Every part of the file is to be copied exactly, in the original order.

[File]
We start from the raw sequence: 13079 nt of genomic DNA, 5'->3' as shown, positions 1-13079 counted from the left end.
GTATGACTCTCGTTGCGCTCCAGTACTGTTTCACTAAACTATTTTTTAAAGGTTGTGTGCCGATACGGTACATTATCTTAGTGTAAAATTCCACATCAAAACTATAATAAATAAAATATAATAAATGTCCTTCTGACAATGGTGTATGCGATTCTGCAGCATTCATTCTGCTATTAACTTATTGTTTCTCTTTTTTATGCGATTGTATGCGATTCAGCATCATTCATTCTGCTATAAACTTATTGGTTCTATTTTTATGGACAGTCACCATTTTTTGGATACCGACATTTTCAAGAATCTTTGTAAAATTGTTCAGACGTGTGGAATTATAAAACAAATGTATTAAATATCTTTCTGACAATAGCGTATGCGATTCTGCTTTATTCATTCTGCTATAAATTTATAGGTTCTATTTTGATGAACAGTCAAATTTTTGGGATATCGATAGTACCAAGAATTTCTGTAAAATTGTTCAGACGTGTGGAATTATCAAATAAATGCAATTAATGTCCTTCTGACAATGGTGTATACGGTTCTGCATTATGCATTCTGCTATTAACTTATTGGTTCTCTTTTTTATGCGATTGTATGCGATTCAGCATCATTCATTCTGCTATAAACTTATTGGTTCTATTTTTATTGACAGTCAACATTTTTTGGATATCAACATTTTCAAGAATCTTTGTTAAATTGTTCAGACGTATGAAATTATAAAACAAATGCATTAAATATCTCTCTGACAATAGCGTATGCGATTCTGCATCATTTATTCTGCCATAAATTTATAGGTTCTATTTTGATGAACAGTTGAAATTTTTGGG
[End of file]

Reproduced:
We start from the raw sequence: 13079 nt of genomic DNA, 5'->3' as shown, positions 1-13079 counted from the left end.
GTATGACTCTCGTTGCGCTCCAGTACTGTTTCACTAAACTATTTTTTAAAGGTTGTGTGCCGATACGGTACATTATCTTAGTGTAAAATTCCACATCAAAACTATAATAAATAAAATATAATAAATGTCCTTCTGACAATGGTGTATGCGATTCTGCAGCATTCATTCTGCTATTAACTTATTGTTTCTCTTTTTTATGCGATTGTATGCGATTCAGCATCATTCATTCTGCTATAAACTTATTGGTTCTATTTTTATGGACAGTCACCATTTTTTGGATACCGACATTTTCAAGAATCTTTGTAAAATTGTTCAGACGTGTGGAATTATAAAACAAATGTATTAAATATCTTTCTGACAATAGCGTATGCGATTCTGCTTTATTCATTCTGCTATAAATTTATAGGTTCTATTTTGATGAACAGTCAAATTTTTGGGATATCGATAGTACCAAGAATTTCTGTAAAATTGTTCAGACGTGTGGAATTATCAAATAAATGCAATTAATGTCCTTCTGACAATGGTGTATACGGTTCTGCATTATGCATTCTGCTATTAACTTATTGGTTCTCTTTTTTATGCGATTGTATGCGATTCAGCATCATTCATTCTGCTATAAACTTATTGGTTCTATTTTTATTGACAGTCAACATTTTTTGGATATCAACATTTTCAAGAATCTTTGTTAAATTGTTCAGACGTATGAAATTATAAAACAAATGCATTAAATATCTCTCTGACAATAGCGTATGCGATTCTGCATCATTTATTCTGCCATAAATTTATAGGTTCTATTTTGATGAACAGTTGAAATTTTTGGG